On the production side, the challenge is the level of tech maturity and cost point of low-carbon hydrogen production. Even the most mature low-carbon hydrogen production technologies have not yet been deployed at scale. For this, the low-carbon hydrogen market—while very large—will take several decades to mature.

This evolution can be seen in three phases. During the first phase, multiple demonstration projects must be built across a variety of use cases. The purpose of these is to fully develop and derisk the production tech, along with achieving the significant cost reductions needed to reach the aforementioned economic tipping points. On the consumption (demand) end, it’s to learn how to integrate low-carbon hydrogen into both current and new applications, all while gaining confidence in a mature and supportive regulatory framework.

Practically, this means processes that use hydrogen today will start by blending small volumes of low-carbon hydrogen with current grey production, and new applications will foster the piloting of innovative solutions that enable using hydrogen to decarbonize their use case.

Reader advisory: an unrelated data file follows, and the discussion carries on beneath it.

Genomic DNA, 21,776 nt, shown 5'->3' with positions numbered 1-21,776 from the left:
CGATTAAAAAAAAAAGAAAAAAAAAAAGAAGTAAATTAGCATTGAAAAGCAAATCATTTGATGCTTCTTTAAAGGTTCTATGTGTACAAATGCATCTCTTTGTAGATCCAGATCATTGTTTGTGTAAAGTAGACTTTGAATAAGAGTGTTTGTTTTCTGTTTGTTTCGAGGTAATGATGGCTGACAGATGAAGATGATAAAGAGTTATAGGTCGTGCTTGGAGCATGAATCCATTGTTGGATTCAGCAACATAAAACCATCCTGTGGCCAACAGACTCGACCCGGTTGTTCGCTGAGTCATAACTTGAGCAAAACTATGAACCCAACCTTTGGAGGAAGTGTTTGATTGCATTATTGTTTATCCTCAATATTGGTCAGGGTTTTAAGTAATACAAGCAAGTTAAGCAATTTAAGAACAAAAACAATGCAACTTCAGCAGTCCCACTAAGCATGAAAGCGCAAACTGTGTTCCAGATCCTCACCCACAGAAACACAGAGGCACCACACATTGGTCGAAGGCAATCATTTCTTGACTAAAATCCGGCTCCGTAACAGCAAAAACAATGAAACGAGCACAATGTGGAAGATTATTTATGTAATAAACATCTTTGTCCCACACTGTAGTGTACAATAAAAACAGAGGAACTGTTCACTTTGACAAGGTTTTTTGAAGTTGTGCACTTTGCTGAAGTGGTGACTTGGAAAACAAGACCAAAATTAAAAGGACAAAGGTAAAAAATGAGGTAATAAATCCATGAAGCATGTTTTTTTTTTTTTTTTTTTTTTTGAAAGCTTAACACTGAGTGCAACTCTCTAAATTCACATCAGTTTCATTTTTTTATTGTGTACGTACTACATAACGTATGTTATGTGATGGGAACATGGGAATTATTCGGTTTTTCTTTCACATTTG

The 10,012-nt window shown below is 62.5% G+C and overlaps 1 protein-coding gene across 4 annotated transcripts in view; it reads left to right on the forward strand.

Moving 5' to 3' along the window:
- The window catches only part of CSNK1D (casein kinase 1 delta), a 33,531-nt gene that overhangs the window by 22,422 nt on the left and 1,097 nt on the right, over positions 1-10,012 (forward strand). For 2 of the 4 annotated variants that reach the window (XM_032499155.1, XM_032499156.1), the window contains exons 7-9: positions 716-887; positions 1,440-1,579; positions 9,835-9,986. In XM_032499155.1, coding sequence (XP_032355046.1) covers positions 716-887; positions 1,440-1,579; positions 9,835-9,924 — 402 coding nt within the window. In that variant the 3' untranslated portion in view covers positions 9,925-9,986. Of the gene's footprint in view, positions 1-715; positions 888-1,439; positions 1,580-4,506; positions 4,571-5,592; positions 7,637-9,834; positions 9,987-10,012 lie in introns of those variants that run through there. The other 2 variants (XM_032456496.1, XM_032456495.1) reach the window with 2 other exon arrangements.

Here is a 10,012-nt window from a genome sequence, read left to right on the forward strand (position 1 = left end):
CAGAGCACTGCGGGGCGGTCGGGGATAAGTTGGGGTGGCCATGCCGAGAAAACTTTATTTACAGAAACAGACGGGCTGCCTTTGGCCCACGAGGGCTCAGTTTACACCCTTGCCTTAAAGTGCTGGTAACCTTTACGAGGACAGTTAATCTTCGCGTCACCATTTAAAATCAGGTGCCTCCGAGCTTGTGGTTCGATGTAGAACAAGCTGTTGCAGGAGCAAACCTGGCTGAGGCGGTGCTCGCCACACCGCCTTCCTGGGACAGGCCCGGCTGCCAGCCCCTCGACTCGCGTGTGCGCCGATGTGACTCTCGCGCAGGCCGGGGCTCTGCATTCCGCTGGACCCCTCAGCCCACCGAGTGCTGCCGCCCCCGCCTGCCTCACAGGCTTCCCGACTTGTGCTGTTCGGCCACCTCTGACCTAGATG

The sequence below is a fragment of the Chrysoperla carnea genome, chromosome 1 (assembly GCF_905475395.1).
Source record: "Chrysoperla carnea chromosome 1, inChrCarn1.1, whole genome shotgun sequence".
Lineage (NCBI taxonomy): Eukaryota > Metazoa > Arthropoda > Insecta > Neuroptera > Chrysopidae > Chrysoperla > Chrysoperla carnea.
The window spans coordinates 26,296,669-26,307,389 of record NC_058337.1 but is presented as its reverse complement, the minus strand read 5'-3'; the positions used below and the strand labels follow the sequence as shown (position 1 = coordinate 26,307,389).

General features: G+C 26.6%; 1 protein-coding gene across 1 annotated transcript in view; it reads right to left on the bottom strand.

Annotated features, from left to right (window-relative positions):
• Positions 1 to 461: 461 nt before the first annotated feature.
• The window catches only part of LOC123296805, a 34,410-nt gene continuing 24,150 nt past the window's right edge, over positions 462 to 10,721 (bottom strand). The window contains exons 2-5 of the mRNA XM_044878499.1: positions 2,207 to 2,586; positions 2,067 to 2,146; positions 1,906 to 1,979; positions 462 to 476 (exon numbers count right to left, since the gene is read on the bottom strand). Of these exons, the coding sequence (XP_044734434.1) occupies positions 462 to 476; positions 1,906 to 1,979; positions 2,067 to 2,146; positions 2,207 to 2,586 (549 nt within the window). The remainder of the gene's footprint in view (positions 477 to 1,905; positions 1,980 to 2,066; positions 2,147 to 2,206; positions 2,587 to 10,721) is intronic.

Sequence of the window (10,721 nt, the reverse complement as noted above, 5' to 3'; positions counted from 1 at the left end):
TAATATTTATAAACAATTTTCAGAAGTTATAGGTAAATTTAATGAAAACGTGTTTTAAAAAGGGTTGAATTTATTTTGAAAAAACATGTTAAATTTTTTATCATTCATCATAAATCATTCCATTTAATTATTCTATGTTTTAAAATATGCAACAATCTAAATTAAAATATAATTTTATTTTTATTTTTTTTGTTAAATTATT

Once project developers become confident in the market and technology, contracted volumes increase, and the economics are proven, we will move into the second phase of increasing installed production capacity. This will translate into small- to mid-size unit demand and higher low-carbon hydrogen blending percentages in existing large-scale processes such as ammonia or chemical plants. In addition, new applications such as steelmaking will incorporate hydrogen in their facilities to displace natural gas.

The experience gained in this second phase will give producers and consumers the confidence they need to fully switch to low-carbon hydrogen. Then, in the third and final phase, hydrogen use could become the standard across multiple industries and applications, driving very strong demand growth until economies of scale are reached. Carbon pricing in key industrial economies, combined with the cost reductions that accompany scale, is then expected to materially support economics.